There are some very serious subjects here: suicide ideation (a hotline number is included), loss, infertility, mental illness, grief, divorce and racism. But Cross-Smith has created a safe, warm space for these characters to discuss their deepest emotions. And boy, are there emotions. There’s as much crying inside as there is rain outside ... The story is a little too implausible, the characters too sentimental, the ending too rushed for me to agree that Cross-Smith is a 'consummate storyteller.' But This Close to Okay is steeped in kindness, familial love and forgiveness, and especially during these times, we can never have too much of that.
Cross-Smith places mental health at the heart of this story, bringing attention to the importance of asking for help when navigating the complicated twists and turns of life. This Close to Okay is a fast-moving, drama-filled roller coaster that will keep you guessing about how things will turn out for these two lost souls.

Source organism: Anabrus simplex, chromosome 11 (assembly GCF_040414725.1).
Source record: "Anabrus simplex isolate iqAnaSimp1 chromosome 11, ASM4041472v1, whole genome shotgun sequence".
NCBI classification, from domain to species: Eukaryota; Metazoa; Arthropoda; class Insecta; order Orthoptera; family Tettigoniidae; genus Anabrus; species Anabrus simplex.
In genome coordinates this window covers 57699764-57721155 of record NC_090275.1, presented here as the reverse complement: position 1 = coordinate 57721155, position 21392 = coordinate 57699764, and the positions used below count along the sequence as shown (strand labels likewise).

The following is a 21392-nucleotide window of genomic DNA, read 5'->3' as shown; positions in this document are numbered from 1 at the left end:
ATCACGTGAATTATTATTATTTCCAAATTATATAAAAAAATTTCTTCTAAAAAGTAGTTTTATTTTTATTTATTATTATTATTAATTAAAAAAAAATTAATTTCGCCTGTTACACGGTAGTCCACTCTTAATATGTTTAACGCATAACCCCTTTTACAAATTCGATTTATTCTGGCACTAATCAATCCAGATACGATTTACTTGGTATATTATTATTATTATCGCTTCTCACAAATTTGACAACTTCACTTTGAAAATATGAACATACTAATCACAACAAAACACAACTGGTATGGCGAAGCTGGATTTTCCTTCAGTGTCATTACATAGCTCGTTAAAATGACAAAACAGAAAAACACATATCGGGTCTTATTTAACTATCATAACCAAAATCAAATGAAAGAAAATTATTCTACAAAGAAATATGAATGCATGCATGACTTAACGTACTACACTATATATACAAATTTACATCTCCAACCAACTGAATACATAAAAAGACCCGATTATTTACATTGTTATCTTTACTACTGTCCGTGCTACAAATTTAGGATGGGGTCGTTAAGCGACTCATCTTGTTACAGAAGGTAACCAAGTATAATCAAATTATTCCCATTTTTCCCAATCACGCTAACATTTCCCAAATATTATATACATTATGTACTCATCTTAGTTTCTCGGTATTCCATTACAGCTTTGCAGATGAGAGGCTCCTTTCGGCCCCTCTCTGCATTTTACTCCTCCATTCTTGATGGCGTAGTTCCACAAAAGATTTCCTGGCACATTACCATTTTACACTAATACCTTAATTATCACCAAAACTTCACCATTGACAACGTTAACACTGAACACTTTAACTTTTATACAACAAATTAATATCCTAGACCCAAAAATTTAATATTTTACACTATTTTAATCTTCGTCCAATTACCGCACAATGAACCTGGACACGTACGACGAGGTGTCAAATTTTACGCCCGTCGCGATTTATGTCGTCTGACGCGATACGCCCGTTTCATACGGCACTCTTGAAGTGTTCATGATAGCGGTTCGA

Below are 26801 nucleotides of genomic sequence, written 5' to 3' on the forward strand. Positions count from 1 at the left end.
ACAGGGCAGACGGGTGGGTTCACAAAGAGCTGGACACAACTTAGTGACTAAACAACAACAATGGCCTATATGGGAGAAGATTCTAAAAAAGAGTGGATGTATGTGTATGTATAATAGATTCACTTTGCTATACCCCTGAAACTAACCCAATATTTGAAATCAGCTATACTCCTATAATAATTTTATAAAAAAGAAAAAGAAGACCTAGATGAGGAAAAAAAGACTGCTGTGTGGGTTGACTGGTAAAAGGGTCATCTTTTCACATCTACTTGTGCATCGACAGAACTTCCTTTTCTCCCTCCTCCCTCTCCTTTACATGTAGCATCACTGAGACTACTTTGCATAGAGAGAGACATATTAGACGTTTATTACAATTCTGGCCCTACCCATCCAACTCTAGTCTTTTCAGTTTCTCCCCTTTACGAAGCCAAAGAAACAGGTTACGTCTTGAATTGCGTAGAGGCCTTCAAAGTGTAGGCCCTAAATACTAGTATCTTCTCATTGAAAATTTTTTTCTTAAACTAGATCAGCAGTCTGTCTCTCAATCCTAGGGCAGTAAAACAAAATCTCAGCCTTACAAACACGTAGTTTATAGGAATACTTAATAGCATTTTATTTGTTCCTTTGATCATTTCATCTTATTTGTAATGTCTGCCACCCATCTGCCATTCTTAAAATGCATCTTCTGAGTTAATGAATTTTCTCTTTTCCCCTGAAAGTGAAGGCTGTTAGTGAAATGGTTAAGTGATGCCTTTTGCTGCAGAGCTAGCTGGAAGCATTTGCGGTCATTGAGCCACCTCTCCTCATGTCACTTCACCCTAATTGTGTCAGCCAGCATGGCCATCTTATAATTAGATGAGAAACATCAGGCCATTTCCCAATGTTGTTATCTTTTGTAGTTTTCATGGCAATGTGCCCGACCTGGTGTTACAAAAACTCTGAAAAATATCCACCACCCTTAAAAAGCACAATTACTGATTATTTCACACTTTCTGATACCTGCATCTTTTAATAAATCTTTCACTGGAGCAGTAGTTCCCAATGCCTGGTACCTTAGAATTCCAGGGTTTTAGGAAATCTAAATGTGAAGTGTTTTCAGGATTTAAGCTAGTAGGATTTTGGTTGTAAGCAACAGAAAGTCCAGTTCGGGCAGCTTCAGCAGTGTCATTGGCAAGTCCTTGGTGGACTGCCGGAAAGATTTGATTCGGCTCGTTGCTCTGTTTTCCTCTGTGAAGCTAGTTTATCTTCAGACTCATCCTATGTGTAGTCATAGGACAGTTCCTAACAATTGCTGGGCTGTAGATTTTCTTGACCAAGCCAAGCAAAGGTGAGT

... a cozy novel, one that embodies the concept of 'hygge' that Tallie strives to create in her own home. It’s full of soft couches and comfort food, easy conversations and growing friendships. But it’s also a challenging novel, especially once Emmett’s history is revealed. This tragic story is linked to bigger issues, such as racism and class privilege; those elements, along with the ethical concerns raised by both Emmett and Tallie’s actions, make the novel rich for discussion ... a timely, thoughtful bit of hope in tough times.